By Ann-Marie Adams, Op-Ed Columnist
Shawn Wooden is a curious fellow.
Not long after giving an impassioned speech about plans to be Hartford’s next elected mayor, he mysteriously quit.
The recent news of his withdrawal from the mayoral race was strange, even within the context of Gov. Dannel Malloy’s intervention. It was also shocking to some, but not to those following the machinations of Hartford’s political underbelly.
Wooden, a prodigal son of Hartford, returned from New York several years ago and recently began pursuit of his long-held political ambition: to be the third black mayor of Hartford. Thirman Milner was the first in 1981 until 1987. Carrie Saxon Perry was the second in 1987 until 1993. Wooden was Perry’s assistant and a rising political star.
To some, Wooden had the mayoral timber to be “the next one.” Had he continued on as the top contender to Mayor Pedro Segarra and won, he would have defied naysayers who said there will never be another black mayor in Hartford. Instead, Wooden raised then shattered the hope of many.
So for some residents, he still has some explanation to do.
But to others, an explanation isn’t necessary. Wooden’s political pivot was inevitable. Perhaps the essence of this inevitability lies in Wooden’s past in Project Concern, a school program that bussed Hartford students into the suburbs.
Wooden, while in Manchester High School, said he learned how to navigate his way around stereotypes about blacks. He apparently developed what some would call “engaging characteristics” appealing to suburban whites. His experience exposed him to other children, (usually whites) who “expected to succeed.” This was a touted benefit of the program that began in 1966.
But few talked about the psychological harm to some impressionable black teenagers in an all-white world perceived as ideal, especially ones without a solid foundation in their own history and thier people’s contributions to society. Was Wooden affected in such way? I don’t know.
But this much I do know: Wooden walked away learning how to negotiate a white world, but failed to learn how to navigate the old neighborhood he left behind. So when he went knocking on doors there, few people warmed up to him.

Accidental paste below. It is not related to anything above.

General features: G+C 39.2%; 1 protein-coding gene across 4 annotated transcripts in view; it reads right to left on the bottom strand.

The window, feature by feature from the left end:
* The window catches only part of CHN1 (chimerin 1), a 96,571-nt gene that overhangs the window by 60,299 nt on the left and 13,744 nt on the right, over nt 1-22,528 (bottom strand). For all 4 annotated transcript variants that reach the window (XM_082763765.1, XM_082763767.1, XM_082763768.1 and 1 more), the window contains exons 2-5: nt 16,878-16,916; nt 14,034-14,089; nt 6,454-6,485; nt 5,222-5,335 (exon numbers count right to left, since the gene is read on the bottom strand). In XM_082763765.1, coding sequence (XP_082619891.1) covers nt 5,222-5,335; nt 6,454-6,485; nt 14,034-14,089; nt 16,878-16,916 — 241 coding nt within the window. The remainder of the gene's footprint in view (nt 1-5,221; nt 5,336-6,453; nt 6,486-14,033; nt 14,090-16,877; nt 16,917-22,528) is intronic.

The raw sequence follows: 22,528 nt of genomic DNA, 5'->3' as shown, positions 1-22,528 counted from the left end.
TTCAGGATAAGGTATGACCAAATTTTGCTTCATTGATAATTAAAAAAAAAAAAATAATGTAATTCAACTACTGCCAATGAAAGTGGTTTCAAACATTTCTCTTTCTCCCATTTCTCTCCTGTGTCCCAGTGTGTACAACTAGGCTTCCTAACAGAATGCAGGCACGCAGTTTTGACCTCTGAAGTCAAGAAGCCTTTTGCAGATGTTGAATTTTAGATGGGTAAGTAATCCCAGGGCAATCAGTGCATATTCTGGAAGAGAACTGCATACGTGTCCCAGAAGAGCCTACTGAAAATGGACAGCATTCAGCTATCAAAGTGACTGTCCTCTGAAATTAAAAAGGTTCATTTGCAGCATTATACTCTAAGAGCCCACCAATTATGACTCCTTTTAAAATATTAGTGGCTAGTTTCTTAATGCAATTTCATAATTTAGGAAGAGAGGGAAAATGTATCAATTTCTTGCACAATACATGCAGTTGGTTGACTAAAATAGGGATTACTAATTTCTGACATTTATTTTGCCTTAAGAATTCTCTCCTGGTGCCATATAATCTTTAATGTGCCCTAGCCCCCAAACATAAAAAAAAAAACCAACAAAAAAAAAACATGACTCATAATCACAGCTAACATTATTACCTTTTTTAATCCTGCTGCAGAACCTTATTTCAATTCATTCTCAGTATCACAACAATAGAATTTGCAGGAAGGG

As the story goes, Wooden left the neighborhood to achieve for himself and his family. And as one resident said: “He didn’t achieve for us.” Hey, I have yet to hear a story of Wooden doing pro bono work as a lawyer in his old neighborhood.
In addition, his wife was supposedly adamant about not placing their sons into the Hartford Public School system. So to some, it was like this: “If your kids are too good to be in school with our children, you don’t need to be my mayor.”
While Wooden racked up record amounts of money for his mayoral campaign, his letter-writing campaign to solicit support from several Democratic Town Committee members resulted in naught.
And although he had the inside political connection, his campaign message lacked appeal to those outside city hall. His message was mostly tailored to corporate Hartford and to the suburbs rather than to Hartford residents. He also sent his press releases to media houses that cater to suburbanites, rather than to local neighborhood and ethnic press focused on Hartford.
Besides that political blunder, there was the issue of his hiring “an Indian from Ohio and a white girl from Kansas” to run his campaign, said Butch Lewis, who said he’s supporting Segarra.
“They couldn’t even find their way from downtown Hartford to Mahl Street,” Lewis said. “He met with us and told us we’re not ‘intelligent enough’ to run his campaign.”
If that was actually true, Wooden showcased the same arrogance espoused by his friend and former mayor of Washington, D.C., Adrian Fenty. Fenty was perceived as someone who snubbed D.C.’s black community. He was reportedly insulting to D.C. taxi drivers, who on election day, galvanized. From sun up to sun down, taxi drivers volunteered to take people to the polls for free—all in an effort to vote out Fenty. Apparently Fenty forgot that these “foreign” taxi drivers were also citizens who could vote.
Here in Hartford, some African Americans had already decided they wouldn’t give Wooden a chance to get in as mayor—no matter how much money he amassed. Wooden’s decision to withdraw from the mayoral race may have been calculated several weeks ago. The questions Wooden had to face then were: how and when.
But the question he will face as he continues on as candidate for the Hartford city council is: why?